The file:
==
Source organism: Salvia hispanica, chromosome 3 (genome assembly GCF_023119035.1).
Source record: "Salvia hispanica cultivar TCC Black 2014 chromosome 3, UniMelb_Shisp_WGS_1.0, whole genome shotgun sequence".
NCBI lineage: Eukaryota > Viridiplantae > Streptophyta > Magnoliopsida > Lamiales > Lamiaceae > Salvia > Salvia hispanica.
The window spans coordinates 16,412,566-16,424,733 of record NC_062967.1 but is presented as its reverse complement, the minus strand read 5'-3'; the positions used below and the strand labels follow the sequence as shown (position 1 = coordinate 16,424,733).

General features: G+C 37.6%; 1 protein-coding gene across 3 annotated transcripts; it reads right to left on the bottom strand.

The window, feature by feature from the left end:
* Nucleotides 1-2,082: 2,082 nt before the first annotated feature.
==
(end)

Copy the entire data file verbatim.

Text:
Source organism: Salvia hispanica, chromosome 3 (genome assembly GCF_023119035.1).
Source record: "Salvia hispanica cultivar TCC Black 2014 chromosome 3, UniMelb_Shisp_WGS_1.0, whole genome shotgun sequence".
NCBI lineage: Eukaryota > Viridiplantae > Streptophyta > Magnoliopsida > Lamiales > Lamiaceae > Salvia > Salvia hispanica.
The window spans coordinates 16,412,566-16,424,733 of record NC_062967.1 but is presented as its reverse complement, the minus strand read 5'-3'; the positions used below and the strand labels follow the sequence as shown (position 1 = coordinate 16,424,733).

General features: G+C 37.6%; 1 protein-coding gene across 3 annotated transcripts; it reads right to left on the bottom strand.

The window, feature by feature from the left end:
* Nucleotides 1-2,082: 2,082 nt before the first annotated feature.